'However, when having an enclosed kitchen bin, it’s even more important to keep it clean and throw away the rubbish regularly.'

spray bottle with vinegar and baking soda - GettyImages-1218750111

(Image credit: Getty)

4. Use vinegar to cut their lines of communication

Despite being teeny tiny – ants are actually pretty clever. You may not know this, but they actually communicate using pheromones which they release while crawling around. 

If you've spotted a few ants in your kitchen, it's also worth noting that ants send out spies to scope out your space so this could be the first sign to get pest-proofing, before they invite their pals in.

But now that you do know, you can outsmart them by spraying a water and vinegar solution in areas that you've spotted ants. This kitchen idea will disrupt their lines of communication.

A small glass brown bottle with pippette containing peppermint essential oil

(Image credit: Thinkstock (V10979))

5. Prepare a natural repellent

If you're not keen on using harsh chemicals in your home, create a solution of water and lavender or peppermint essential oils to repel the ants. 

Spray liberally in your home, particularly in ant hot spots.

Alternatively, if you have young children or pets in your home there are other food-based repellents that ants hate. These are products you might find in your fridge, store cupboard or pantry, so you won't have to worry about toddlers ingesting them accidentally, or your dog licking something toxic off of the floor.

'Spices with strong fragrances such as cinnamon, red pepper, and mint can drive ants away from areas of infestation. Sprinkle the substances where you see heavy activity and particularly around doorways and windows. Coffee bean grounds can be similarly effective in driving ants out but seem to work best in transition areas such as around porches, patios, and garages.' says Fishburne.

'Cucumber and citrus fruit peels contain chemical compounds similar to those used in some ant repellents. Placing cucumber, lemon, or orange skins near areas of ant activity can quickly encourage the insects to move on.'

So when life gives you lemons – find out how to use lemons to clean your home.

6. Make a homemade repellent spray

If the natural route isn't making any difference whatsoever, it might be time to take it up a notch in the form of this cheap and easy homemade spray from Chemistry Cachet (opens in new tab) to open a can of whoopass on the creepy crawlies.

Here's what you'll need and how to use it.

  • 2 cups of vinegar, distilled
  • 2 cups of water
  • 3 tablespoon Dawn or Fairy dishwashing liquid
  • 3 tablespoons table salt
  • Spray Bottle

How to:

  1. Mix ingredients together and add to a spray bottle.
  2. Shake well before spraying each time.
  3. Saturate the area the ants are crawling. They die in a few seconds. Make sure to spray the entire pathway they have used too.
  4. Allow the ants to shuffle of this mortal coil, then wipe the area off with a paper towel.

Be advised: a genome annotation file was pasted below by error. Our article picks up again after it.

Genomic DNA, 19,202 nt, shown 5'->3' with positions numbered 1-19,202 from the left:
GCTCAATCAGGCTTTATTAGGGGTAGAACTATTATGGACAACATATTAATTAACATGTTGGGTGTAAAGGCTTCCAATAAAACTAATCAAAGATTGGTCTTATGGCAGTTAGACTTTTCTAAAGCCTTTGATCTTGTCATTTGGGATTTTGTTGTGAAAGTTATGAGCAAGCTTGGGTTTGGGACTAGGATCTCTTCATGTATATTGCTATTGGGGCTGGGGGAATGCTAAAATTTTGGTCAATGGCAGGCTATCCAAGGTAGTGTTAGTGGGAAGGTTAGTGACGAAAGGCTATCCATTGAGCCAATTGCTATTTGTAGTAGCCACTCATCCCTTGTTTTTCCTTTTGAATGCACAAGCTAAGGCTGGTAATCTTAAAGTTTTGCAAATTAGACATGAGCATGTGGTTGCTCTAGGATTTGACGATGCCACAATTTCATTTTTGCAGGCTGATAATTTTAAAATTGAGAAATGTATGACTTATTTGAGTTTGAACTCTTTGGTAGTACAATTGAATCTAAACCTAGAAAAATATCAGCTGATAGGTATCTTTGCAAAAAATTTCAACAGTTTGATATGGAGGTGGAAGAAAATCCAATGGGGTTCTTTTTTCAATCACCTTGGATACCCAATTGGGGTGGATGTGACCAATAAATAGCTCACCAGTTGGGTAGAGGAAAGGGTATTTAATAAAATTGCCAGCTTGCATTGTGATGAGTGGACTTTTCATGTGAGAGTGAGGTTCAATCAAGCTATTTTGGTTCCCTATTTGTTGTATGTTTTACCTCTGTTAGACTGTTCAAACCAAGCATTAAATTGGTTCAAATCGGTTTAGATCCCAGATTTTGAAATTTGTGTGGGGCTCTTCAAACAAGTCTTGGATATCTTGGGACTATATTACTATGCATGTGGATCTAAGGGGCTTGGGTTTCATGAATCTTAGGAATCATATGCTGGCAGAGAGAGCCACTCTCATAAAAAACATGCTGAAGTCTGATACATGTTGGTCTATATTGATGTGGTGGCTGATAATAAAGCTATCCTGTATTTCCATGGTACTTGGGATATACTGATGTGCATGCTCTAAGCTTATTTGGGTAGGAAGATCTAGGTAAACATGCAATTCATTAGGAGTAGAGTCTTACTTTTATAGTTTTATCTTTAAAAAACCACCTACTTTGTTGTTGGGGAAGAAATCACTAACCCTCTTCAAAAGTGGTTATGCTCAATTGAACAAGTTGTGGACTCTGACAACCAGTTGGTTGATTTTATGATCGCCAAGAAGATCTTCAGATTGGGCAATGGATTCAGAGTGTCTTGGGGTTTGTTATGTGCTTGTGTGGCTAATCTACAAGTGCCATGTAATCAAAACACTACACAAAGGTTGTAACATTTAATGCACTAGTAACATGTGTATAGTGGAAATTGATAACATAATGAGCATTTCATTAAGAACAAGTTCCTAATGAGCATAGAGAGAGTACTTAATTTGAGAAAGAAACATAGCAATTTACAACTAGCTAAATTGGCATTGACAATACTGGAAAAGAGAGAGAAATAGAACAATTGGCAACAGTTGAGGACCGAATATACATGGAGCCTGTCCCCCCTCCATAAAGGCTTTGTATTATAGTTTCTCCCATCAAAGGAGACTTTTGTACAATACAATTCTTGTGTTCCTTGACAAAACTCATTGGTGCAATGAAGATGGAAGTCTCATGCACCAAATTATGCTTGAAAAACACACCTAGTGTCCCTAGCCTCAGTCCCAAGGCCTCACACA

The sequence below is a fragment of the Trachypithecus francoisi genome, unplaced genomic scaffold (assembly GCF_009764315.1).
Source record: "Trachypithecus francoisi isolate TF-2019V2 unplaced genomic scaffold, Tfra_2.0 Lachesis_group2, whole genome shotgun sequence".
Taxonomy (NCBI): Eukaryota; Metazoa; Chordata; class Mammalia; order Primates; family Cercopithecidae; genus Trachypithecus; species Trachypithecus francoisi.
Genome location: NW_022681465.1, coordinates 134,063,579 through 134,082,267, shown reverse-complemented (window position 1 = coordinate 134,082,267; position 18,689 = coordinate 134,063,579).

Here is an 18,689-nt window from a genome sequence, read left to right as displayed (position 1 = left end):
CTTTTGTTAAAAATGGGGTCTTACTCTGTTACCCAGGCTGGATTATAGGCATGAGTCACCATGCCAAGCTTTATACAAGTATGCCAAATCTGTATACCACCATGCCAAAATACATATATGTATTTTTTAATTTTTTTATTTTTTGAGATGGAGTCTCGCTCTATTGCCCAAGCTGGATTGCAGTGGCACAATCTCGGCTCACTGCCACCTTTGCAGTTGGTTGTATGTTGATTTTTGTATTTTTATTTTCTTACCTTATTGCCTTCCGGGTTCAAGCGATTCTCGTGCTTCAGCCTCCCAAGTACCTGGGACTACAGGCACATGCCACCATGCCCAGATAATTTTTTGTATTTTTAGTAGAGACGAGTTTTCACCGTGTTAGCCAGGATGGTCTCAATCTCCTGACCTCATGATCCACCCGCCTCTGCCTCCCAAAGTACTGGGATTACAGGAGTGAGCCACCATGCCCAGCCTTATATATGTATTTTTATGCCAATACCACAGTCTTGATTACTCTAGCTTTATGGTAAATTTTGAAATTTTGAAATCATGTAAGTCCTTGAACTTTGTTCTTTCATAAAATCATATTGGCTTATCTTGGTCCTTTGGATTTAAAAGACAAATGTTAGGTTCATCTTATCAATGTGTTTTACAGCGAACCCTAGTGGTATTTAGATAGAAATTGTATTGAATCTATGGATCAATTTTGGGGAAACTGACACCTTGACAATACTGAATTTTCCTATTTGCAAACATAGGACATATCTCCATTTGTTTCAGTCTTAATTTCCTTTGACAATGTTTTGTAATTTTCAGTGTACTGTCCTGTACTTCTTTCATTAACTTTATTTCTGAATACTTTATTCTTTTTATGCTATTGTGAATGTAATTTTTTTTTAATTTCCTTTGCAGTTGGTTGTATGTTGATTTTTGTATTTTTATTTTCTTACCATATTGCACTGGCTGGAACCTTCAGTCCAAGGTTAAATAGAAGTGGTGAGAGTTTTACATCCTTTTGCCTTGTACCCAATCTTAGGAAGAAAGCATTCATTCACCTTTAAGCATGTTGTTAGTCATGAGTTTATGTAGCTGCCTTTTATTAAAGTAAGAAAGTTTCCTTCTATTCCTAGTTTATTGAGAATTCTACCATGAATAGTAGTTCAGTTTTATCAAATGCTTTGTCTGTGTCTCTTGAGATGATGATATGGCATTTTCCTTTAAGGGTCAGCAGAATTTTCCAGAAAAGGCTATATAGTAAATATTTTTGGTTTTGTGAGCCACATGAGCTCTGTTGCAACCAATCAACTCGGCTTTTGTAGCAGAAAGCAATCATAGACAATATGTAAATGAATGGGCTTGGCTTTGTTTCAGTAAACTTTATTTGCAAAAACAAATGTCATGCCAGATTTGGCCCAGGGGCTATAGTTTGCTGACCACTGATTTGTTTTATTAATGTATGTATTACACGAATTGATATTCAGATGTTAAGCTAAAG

5. The lingering vinegar and dish soap scent deters them from coming back to this area too. Make sure to wipe surface to prevent any possible residue.

'Straight white vinegar makes a great ant spray.' adds Fishburne.

'You can saturate ant trails to kill on contact, or spray counters and other areas and either wipe up after a few minutes or allow the treatment to dry in place. The acid in vinegar kills ants and disrupts their scent trails, making it harder for more ants to follow the path.'

7. Pick up specific ant repellents

ants crawling on kitchen worktop - GettyImages-1217118154

(Image credit: Getty )

Homemade stuff not worked? Perhaps it's time to bring in the big guns. Ant repellents (opens in new tab) containing boric acid are essential, though you'll want to check that the solution you opt for is pet safe, won't harm your children and is laid out of reach of either.

8. The best product for getting rid of ants

So, what products should you use to get rid of ants? We'll say categorically: don't even think about tackling the problem with a pesticide spray. 

Yes, you will see a couple of ants dead on contact; it won't kill any of the ones you can't see, though, and you will be spraying a toxic substance around your home. If you have children and/or pets – this is a no-go. 

What you need is an ant poison in gel form. There are two main types of products available: one comes in a tube and can be injected into entry points using a syringe; the other is a bait trap like the TERRO T300B Liquid Ant Killer (opens in new tab)(which has over 91,000 reviews), and is accessible only to ants (not your pet or toddler), which makes them ideal for placing in places ants frequent. 

The gel has been sweetened and made attractive to the ants: they carry it off to the nest bit by bit, which ensures the successful elimination of the entire colony within weeks. Our favorite product is the TERRO Liquid Ant Killer ll T200, 2 oz (opens in new tab) (over 19,000 reviews on Amazon) – this stuff is strong, and it works.